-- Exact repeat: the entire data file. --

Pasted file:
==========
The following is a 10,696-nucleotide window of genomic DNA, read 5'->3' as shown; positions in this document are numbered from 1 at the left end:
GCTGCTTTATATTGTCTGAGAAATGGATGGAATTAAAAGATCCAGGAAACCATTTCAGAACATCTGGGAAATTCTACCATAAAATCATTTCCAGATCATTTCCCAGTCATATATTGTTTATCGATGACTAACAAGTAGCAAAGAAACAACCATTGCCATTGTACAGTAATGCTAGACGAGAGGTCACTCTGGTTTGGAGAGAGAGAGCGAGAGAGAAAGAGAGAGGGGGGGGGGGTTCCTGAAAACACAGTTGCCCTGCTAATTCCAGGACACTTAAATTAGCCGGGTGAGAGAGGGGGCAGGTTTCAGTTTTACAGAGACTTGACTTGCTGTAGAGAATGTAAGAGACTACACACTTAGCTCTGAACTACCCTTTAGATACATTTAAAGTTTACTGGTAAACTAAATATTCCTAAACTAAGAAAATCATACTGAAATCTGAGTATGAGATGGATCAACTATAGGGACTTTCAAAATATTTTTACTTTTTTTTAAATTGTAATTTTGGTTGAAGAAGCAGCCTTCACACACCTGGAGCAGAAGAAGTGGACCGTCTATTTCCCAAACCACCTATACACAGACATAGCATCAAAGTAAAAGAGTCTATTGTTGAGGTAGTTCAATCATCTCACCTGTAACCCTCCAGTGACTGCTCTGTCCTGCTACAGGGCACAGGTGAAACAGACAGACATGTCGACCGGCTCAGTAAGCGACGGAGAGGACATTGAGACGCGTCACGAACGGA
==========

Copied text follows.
The following is a 10,696-nucleotide window of genomic DNA, read 5'->3' as shown; positions in this document are numbered from 1 at the left end:
GCTGCTTTATATTGTCTGAGAAATGGATGGAATTAAAAGATCCAGGAAACCATTTCAGAACATCTGGGAAATTCTACCATAAAATCATTTCCAGATCATTTCCCAGTCATATATTGTTTATCGATGACTAACAAGTAGCAAAGAAACAACCATTGCCATTGTACAGTAATGCTAGACGAGAGGTCACTCTGGTTTGGAGAGAGAGAGCGAGAGAGAAAGAGAGAGGGGGGGGGGGTTCCTGAAAACACAGTTGCCCTGCTAATTCCAGGACACTTAAATTAGCCGGGTGAGAGAGGGGGCAGGTTTCAGTTTTACAGAGACTTGACTTGCTGTAGAGAATGTAAGAGACTACACACTTAGCTCTGAACTACCCTTTAGATACATTTAAAGTTTACTGGTAAACTAAATATTCCTAAACTAAGAAAATCATACTGAAATCTGAGTATGAGATGGATCAACTATAGGGACTTTCAAAATATTTTTACTTTTTTTTAAATTGTAATTTTGGTTGAAGAAGCAGCCTTCACACACCTGGAGCAGAAGAAGTGGACCGTCTATTTCCCAAACCACCTATACACAGACATAGCATCAAAGTAAAAGAGTCTATTGTTGAGGTAGTTCAATCATCTCACCTGTAACCCTCCAGTGACTGCTCTGTCCTGCTACAGGGCACAGGTGAAACAGACAGACATGTCGACCGGCTCAGTAAGCGACGGAGAGGACATTGAGACGCGTCACGAACGGA